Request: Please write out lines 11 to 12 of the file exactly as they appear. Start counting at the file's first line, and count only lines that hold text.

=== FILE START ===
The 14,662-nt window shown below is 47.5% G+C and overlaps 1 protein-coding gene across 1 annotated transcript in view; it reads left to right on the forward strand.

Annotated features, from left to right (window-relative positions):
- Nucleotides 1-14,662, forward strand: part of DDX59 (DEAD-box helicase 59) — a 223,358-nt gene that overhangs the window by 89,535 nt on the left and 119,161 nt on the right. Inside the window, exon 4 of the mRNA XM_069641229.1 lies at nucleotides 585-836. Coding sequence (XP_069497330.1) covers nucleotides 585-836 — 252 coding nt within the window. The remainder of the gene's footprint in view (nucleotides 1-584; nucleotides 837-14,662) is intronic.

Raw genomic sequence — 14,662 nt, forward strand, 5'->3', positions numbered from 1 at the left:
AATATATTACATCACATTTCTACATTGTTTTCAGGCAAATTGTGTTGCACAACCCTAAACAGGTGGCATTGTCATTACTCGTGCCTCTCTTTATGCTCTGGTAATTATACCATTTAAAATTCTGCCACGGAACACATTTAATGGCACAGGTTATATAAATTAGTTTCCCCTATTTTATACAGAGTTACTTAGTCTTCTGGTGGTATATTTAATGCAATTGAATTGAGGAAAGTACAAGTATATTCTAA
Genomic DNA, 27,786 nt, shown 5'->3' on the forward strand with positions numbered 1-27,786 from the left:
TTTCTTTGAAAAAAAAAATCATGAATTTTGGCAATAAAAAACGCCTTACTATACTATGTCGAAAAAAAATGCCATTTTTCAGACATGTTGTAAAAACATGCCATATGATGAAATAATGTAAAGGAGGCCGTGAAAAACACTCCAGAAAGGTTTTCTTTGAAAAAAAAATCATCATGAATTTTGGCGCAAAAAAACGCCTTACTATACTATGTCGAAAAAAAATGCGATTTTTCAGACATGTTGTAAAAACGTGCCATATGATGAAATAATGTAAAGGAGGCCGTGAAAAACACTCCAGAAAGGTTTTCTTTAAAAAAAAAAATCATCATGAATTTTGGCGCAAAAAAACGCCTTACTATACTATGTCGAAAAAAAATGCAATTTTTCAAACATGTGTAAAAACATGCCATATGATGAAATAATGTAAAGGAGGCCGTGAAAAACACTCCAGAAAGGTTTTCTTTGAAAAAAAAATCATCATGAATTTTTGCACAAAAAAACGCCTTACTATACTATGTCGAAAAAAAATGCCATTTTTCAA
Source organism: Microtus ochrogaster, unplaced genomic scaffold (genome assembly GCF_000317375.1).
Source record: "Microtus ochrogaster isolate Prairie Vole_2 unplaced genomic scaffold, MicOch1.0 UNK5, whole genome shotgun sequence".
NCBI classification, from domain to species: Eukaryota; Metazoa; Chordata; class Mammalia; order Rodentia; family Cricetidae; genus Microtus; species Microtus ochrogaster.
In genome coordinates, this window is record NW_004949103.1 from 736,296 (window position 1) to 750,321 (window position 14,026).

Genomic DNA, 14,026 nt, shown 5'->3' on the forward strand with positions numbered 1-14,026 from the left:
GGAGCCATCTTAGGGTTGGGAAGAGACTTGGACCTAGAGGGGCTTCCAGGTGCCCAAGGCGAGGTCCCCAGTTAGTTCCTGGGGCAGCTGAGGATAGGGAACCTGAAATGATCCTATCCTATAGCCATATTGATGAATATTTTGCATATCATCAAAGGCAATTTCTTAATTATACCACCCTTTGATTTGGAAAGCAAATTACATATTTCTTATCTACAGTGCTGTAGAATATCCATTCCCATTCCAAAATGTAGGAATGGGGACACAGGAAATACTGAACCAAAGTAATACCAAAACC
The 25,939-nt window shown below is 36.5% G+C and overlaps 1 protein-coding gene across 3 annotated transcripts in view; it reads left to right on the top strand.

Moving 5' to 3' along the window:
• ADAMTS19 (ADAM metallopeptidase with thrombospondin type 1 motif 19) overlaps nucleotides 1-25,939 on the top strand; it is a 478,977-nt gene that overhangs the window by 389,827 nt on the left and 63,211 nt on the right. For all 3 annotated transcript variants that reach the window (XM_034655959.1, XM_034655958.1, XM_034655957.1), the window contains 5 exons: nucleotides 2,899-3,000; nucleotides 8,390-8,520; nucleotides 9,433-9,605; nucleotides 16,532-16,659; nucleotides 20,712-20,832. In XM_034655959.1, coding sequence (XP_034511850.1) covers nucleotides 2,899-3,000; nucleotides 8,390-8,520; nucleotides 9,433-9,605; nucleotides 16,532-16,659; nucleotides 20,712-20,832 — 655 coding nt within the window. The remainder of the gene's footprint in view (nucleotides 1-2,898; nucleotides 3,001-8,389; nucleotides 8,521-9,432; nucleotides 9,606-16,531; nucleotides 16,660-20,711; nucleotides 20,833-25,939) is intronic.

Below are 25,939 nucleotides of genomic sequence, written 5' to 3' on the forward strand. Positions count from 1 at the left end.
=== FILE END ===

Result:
In genome coordinates, this window is record NW_004949103.1 from 736,296 (window position 1) to 750,321 (window position 14,026).

Genomic DNA, 14,026 nt, shown 5'->3' on the forward strand with positions numbered 1-14,026 from the left: